Justices Stephen Breyer, David Souter and John Paul Stevens signed on to Ginsburg's dissent, which she read aloud in court.

Kennedy's opinion made only passing reference to the work of Sotomayor and the other two judges on the 2nd U.S. Circuit Court of Appeals who upheld a lower court ruling in favor of New Haven.

After the decision, New Haven Mayor John DeStefano Jr. said everyone involved in the case was acting in good faith — but the city's decision to invalidate the test results was based on 40 years of litigation involving promotion exams.

He referred to retiring Justice Souter's remarks during oral arguments in the case, saying New Haven was in a no-win situation.

"At this moment I must admit that I well recall Justice Souter's comment from the oral argument that the city found itself in a 'damned if you do, damned if you don't situation,' " DeStefano said.

DeStefano said both groups — the minority and the white firefighters — are seeking a system that is fair, and he concurred with Scalia and Ginsburg that the issue is likely to be before the court again.

But Frank Ricci, one of the white firefighters who filed suit, praised the court's decision that he was unfairly denied a promotion because of race. He praised the other firefighters who joined the lawsuit not knowing if they qualified for promotion.

"It's phenomenal that everybody stepped forward and took this position because the exams were valid, and if you work hard you can succeed in America," he said.

The court also released other decisions in the last day of its term before the summer break and the last workday for Souter. In other actions:

• The court issued an order that arguments will be heard Sept. 9 to decide whether the 90-minute film Hillary: The Movie, produced by a conservative political group, should be considered a documentary or a long political advertisement.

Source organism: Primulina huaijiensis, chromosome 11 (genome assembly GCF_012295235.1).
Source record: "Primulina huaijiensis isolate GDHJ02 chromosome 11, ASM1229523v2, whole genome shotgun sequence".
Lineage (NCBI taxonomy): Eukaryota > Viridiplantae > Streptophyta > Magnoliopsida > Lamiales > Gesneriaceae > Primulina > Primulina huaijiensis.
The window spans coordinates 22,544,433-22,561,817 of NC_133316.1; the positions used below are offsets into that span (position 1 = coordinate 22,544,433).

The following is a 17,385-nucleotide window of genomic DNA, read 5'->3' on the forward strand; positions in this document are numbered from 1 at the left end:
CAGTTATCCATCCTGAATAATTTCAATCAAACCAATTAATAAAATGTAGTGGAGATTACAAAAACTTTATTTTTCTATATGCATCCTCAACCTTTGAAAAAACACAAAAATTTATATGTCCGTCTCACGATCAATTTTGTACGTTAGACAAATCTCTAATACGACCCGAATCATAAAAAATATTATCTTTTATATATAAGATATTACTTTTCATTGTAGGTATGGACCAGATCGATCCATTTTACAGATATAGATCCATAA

Citizens United made the film, which is critical of Clinton, when Clinton was running for the Democratic presidential nomination. The group wanted to make the film available to cable subscribers on demand without complying with federal campaign laws. It also wanted to run ads for the movie.

• The justices refused to hear a Hollywood complaint against a new digital video recording system. The justices said they will not disturb a federal appeals court ruling that Cablevision Systems Corp.'s remote-storage DVR does not violate copyright laws.

For consumers, the action means that Cablevision and perhaps other cable system operators soon will be able to offer DVR service without the need for a box in their homes. The remote-storage unit exists on computer servers maintained by a cable provider.

• The court ruled that New York state can investigate national banks for discriminatory lending practices and other violations if a court issues subpoenas.

The case stems from a New York case in which the state's attorney general was investigating whether national banks were offering lower mortgage rates to whites than to black and Hispanic borrowers. The attorney general requested more information from those banks, including Citibank, JPMorgan Chase and Wells Fargo, but the banks went to court to block the request. They argued that since they were subject to federal law, branch banks were not subject to state lending laws.

The case resulted in a lawsuit supported by 49 states, arguing that only they have the resources to adequately enforce consumer protection laws.

• The justices refused to hear a case involving the state of Missouri's attempt to bar protests near funerals. The state enacted the law aimed at members of the Westboro Baptist Church in Topeka, Kan., who regularly picket the funerals of military service members killed in Iraq and Afghanistan. They claim God allows soldiers to be killed as punishment for the country's sins.

• The court also refused to hear a case involving a school district that is blocking a group of Christian students from forming a campus-based Bible club.

The case stems from a 2001 lawsuit filed by students who wanted to form the Truth Bible Club at Kentridge High School in Washington. The Kent School District blocked formation of the club by refusing to charter it.

From NPR and wire service reports